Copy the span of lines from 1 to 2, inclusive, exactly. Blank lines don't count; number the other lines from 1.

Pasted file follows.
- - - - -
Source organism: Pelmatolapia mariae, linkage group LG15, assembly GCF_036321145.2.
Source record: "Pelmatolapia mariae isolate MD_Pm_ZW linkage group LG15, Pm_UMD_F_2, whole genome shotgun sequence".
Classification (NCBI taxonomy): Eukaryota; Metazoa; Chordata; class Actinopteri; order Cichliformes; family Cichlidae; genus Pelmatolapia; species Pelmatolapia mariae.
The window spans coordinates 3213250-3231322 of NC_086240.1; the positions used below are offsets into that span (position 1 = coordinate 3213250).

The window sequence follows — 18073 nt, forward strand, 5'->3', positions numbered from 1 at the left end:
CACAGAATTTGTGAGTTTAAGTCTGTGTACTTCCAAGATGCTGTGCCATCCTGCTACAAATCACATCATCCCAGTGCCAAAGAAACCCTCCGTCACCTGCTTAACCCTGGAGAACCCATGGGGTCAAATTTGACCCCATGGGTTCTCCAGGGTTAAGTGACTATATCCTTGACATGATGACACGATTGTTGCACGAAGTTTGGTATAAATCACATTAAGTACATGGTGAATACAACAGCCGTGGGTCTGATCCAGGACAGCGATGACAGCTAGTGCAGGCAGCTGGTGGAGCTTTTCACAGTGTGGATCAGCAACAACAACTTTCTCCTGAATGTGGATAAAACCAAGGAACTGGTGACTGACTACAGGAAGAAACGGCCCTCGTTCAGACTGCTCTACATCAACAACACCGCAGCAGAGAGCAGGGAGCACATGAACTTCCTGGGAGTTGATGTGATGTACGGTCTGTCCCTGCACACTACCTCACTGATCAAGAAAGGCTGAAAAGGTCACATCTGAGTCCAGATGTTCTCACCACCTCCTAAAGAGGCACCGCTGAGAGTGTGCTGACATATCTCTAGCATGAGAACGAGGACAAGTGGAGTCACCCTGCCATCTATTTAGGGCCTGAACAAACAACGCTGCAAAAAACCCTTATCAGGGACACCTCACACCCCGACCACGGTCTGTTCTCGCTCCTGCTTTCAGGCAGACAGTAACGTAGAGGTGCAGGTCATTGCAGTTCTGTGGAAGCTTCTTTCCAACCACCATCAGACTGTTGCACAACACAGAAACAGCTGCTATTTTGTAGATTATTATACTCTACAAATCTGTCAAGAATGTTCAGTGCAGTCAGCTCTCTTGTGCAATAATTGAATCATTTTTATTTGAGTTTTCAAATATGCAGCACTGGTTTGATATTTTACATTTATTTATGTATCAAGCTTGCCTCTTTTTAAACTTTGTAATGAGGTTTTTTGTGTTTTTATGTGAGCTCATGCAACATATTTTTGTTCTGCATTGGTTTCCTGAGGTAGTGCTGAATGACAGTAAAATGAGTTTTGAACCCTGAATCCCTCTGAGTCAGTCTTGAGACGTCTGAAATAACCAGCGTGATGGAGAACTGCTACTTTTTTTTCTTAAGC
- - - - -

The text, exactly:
Source organism: Pelmatolapia mariae, linkage group LG15, assembly GCF_036321145.2.
Source record: "Pelmatolapia mariae isolate MD_Pm_ZW linkage group LG15, Pm_UMD_F_2, whole genome shotgun sequence".